It takes a courageous individual to brave the threats to their person that public utterances on gender seem to attract these days. Undeterred, Alan Duncan is among them. (This is a man who once made a citizen’s arrest after protestors flung paint bombs at the Tory Party chair, after all). Last week the international development minister reportedly cautioned the prime minister against promoting ‘token women’ in his next cabinet reshuffle.
Duncan rests his argument, in part, on his experiences as the Conservative Party’s first openly gay MP, telling the Financial Times: ‘I never wanted to be a token gay and now things have progressed so there is no need for it. Nobody should want to be a token woman; it should all be based on merit.’ Setting aside the claim that gay people enjoy the same free and unfettered opportunities as straight ones, Duncan is wrong to liken his experiences as a gay man seeking advancement in British politics to those of women doing likewise. Marked differences between the two present significant barriers to the latter group proving their worth in the manner the minister advocates.
Take appearances. Gay men can conceal their sexuality if they judge it will stymie their prospects. Duncan himself won his Westminster seat in 1992 but did not come out as gay until 2002 – by which time he’d long since advanced to the shadow frontbench. While deplorable that anyone should feel compelled to hide so central an aspect of their identity for fear it could harm their career, it is less easy for a woman to physically conceal her gender in order to project a face that fits.
And undisguised womanhood remains a problem. Gender generally trumps other key markers of identity – such as age, race, sexual orientation, class and dis/ability – when it comes to getting ahead (men) or falling behind (women and transgendered people). There are many reasons for this, not least that according to the UN women still assume the lion’s share of housework and childcare, inevitably reducing their available time and energy for, say, running for election. Since British women earn almost 10 per cent less than men, the average single or married woman will find it harder to employ domestic help, so freeing them to pursue their political ambitions, than their gay male counterparts. And let’s not forget the stubborn stereotype of the ‘caring woman’, evoked most recently by UKIP’s Stuart Wheeler, lumping yet further societal pressure on mothers in particular to check their ambition.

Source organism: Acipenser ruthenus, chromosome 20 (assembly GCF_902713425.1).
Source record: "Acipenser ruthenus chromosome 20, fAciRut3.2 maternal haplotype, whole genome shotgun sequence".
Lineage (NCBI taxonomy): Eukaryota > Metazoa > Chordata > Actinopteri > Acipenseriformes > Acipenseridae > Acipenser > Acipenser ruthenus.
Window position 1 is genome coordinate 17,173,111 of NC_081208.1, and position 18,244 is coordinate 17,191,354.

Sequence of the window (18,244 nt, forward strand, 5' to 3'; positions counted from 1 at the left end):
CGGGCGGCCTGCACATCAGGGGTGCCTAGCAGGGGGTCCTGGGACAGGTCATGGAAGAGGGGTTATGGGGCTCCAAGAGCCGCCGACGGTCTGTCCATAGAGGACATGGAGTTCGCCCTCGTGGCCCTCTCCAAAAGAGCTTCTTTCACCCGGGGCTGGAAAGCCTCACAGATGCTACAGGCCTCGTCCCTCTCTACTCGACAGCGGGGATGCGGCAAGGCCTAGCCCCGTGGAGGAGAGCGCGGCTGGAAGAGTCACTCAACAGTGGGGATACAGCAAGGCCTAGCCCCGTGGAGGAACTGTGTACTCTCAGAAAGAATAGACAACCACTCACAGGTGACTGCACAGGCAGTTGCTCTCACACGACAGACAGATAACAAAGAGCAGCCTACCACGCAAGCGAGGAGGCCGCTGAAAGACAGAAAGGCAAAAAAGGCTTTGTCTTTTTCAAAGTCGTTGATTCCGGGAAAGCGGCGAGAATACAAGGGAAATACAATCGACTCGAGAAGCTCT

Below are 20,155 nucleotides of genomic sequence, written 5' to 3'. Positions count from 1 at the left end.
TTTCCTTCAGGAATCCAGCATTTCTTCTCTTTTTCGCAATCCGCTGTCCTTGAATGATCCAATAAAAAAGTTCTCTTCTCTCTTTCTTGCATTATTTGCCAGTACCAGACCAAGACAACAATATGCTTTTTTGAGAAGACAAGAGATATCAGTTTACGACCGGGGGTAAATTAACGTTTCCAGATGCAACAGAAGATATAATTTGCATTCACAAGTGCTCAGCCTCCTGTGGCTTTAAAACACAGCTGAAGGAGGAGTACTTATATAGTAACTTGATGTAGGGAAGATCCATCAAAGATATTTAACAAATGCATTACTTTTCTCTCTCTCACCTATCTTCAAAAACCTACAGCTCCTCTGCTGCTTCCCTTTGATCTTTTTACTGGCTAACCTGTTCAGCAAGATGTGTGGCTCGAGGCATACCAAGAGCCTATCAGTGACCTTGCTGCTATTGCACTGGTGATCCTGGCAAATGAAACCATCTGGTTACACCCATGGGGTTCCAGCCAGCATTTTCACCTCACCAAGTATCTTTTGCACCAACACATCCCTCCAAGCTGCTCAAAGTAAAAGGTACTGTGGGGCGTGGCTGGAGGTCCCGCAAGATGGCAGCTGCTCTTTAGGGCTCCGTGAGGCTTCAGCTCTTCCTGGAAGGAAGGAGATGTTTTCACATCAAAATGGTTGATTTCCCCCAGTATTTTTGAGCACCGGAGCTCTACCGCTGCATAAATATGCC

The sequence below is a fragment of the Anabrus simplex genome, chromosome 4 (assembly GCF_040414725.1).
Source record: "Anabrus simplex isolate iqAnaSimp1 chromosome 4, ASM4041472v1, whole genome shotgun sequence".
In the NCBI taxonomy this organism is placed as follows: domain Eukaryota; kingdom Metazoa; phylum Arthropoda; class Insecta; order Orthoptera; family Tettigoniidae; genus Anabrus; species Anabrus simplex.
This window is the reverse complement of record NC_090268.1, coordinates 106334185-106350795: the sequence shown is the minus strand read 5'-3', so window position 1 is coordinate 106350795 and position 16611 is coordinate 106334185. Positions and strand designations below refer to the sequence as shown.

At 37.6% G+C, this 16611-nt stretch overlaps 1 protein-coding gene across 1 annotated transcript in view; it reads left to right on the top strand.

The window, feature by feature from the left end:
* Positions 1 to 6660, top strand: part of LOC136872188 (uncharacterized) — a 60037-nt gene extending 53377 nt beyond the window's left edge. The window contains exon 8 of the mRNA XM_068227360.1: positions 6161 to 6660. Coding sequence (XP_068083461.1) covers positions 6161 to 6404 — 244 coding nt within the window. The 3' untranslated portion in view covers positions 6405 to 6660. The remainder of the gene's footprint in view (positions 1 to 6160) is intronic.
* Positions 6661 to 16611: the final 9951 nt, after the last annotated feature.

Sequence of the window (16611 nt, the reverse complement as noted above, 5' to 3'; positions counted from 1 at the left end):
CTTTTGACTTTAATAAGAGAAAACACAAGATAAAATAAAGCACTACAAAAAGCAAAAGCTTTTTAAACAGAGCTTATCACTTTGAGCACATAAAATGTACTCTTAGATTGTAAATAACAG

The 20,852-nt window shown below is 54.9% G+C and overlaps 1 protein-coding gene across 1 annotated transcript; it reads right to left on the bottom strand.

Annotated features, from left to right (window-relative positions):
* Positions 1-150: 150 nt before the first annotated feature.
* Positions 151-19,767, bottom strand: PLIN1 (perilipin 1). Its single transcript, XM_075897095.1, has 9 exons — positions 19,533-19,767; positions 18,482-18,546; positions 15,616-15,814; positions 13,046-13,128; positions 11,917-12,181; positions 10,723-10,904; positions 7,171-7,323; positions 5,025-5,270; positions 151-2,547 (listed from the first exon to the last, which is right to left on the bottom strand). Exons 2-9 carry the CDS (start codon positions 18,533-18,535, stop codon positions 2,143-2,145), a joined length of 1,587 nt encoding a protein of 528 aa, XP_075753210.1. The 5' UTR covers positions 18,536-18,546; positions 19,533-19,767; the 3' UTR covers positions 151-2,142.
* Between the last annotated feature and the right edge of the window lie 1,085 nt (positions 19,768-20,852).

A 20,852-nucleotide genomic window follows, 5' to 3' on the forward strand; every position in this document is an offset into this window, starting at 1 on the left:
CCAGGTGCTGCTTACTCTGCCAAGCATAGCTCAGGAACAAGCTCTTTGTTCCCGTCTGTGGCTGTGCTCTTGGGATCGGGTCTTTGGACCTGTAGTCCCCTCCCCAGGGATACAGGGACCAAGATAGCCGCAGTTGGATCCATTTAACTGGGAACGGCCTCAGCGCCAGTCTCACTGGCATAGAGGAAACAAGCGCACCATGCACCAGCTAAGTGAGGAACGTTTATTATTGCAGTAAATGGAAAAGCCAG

Power begets power – hence there are three and a half male MPs for every female one, and 80 per cent of cabinet ministers are men. ‘Tokenism’, say proponents, provides under-represented individuals with role models they are encouraged to emulate. Men have plenty of these in British politics, regardless of sexuality. As yet, women do not.
It is sensible to aim for cabinet seats awarded on merit alone. But Duncan must recognise that some under-represented groups may find it simpler to demonstrate their merits than others.